It was a rather predictable performance insofar as Green generally responds to poor games by making a statement of his strength.Or, should we say, strengths.
Though the numbers -- 14 points, 11 assists, six rebounds, five steals, a plus-22 over 37 minutes -- tell a significant story, Green’s impact, as usual, extended beyond statistics. He set a strong positive tone, and when he does that it can offset subpar performances by his teammates.
“We’ve got a lot of guys who can play,” Kerr said afterward. “So on a night like tonight, where Steph (Curry) doesn’t have it going, we’ve got plenty of other guys who can score and make plays and a lot of them came through.
“I thought Draymond was really the player of the game. He just brought incredible energy and set a good tone right from the beginning of the game.”
On a night when Stephen Curry’s shot abandoned him (0-of-11 from deep, 7-of-23 overall), Green scrambled to provide whatever was needed, when it was needed. He was particularly adept at setting his teammates, as evidenced by his game-high assists total.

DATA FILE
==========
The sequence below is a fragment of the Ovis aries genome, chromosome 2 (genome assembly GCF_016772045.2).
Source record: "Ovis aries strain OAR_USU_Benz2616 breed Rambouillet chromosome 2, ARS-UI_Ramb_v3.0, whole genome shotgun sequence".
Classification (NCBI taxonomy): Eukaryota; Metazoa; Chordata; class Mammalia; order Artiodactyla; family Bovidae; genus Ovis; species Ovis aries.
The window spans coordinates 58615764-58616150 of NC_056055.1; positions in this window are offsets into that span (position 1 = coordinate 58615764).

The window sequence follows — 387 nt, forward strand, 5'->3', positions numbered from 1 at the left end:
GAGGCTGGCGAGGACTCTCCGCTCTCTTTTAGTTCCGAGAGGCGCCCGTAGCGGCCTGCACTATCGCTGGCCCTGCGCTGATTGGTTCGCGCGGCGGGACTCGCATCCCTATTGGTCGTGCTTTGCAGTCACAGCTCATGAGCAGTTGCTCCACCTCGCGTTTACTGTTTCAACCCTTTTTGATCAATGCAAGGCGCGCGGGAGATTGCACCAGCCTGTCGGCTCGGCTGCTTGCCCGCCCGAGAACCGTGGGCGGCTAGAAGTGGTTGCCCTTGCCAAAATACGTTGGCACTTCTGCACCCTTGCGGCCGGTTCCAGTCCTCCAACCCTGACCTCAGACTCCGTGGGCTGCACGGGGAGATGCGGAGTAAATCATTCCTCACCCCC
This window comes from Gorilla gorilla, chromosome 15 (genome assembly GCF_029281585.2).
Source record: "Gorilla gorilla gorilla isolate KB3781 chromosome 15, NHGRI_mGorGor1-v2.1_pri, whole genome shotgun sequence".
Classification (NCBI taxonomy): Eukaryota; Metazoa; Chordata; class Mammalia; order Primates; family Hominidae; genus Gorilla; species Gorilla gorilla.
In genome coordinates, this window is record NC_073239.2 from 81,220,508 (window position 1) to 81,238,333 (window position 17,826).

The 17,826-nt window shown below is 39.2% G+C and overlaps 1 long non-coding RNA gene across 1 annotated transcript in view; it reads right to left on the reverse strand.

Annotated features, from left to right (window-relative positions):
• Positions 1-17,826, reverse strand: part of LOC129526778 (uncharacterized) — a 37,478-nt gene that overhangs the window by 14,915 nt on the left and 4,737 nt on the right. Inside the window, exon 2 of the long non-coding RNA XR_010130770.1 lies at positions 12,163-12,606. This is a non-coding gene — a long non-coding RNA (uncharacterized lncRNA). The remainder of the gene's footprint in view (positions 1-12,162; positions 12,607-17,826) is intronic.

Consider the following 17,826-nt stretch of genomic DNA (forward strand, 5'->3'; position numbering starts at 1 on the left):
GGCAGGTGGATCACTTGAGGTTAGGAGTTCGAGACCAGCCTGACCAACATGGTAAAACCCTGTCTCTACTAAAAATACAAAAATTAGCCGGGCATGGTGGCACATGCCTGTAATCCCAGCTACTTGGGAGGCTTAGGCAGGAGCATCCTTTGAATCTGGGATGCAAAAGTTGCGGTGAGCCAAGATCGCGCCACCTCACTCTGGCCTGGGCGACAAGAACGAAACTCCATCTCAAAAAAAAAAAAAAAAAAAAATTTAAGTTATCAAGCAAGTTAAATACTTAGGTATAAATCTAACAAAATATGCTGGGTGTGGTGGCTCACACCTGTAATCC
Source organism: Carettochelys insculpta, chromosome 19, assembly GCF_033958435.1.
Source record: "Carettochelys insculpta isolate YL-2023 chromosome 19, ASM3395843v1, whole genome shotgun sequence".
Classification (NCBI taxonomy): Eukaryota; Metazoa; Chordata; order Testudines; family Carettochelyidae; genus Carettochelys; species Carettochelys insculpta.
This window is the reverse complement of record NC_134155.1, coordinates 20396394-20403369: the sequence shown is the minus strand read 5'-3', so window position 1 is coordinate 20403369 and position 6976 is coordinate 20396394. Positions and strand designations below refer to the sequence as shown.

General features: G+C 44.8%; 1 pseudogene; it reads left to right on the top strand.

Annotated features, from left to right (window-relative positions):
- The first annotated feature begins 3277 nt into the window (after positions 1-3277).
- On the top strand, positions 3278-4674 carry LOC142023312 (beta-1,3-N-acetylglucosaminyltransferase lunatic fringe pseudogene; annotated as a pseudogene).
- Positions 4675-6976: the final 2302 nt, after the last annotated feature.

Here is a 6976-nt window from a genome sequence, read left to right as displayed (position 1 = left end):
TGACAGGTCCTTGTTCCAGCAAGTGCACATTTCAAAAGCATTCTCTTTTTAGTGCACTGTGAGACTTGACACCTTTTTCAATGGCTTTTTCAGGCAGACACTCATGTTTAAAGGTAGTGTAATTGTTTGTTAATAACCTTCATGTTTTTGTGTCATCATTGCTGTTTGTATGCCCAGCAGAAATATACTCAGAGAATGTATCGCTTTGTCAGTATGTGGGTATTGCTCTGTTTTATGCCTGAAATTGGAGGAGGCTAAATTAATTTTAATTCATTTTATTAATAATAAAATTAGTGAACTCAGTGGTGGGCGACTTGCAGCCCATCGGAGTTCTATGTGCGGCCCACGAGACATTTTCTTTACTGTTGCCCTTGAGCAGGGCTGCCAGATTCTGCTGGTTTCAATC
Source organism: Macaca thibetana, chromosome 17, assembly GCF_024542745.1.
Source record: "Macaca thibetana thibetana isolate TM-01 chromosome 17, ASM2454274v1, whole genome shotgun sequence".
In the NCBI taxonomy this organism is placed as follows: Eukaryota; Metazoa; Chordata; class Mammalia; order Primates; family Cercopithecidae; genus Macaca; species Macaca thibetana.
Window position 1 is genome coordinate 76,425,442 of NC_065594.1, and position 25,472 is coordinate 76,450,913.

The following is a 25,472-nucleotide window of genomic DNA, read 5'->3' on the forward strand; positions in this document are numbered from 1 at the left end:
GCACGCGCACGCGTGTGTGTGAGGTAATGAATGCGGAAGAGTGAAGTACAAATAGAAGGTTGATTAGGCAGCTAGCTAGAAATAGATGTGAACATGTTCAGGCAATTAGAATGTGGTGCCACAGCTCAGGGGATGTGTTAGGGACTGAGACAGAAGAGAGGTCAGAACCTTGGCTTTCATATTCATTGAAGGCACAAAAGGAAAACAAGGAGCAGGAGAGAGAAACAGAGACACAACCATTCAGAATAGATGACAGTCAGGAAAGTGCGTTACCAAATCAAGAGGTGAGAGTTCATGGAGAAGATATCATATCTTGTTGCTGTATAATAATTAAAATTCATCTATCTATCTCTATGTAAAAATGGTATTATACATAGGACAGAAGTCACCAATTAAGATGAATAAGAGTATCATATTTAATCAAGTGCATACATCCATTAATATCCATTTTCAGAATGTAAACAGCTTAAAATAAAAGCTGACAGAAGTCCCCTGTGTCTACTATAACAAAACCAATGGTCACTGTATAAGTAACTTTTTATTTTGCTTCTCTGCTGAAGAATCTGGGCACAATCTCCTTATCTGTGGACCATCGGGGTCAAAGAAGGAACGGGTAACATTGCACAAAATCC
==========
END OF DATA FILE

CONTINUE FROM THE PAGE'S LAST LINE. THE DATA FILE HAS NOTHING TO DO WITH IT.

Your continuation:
“One guy can’t do it every night,” Green told reporters. “Two guys can’t do it every night. Sometimes, it’s got to be a complete team effort. Tonight, it was that.”
The Warriors shot 41.7 percent through the first three quarters and 44.9 for the game. The Sixers battled them to a virtual standoff on the glass. The Warriors got by mostly with free throws (33-of-39) and Green’s effort and smarts.
That Green is a difference-maker in unconventional ways, often beyond the box score, is what makes him unique.
And it’s what makes it easier to cope with those nights when he’s as much of a headache to his team as the opponent, as was the case Saturday, when was 1-of-10 from the field, had more turnovers (three) than assists (two) unleashed some frustrations.
“Draymond’s value to us is his defense and rebounding and basketball IQ and intensity,” Kerr said before the game. “His shot is going to come and go. He’s going to have games where he makes some threes. He’s going to have games where he doesn’t. But it really doesn’t matter to me. What matters to me is everything else that he does for us. That’s where his real value comes in.”
Kerr clearly was confident that Green would revert to being his customary self. Green can create waves, which result in turbulence along the journey, but on the vast majority of occasions, he’s there for his teammates and his coaches.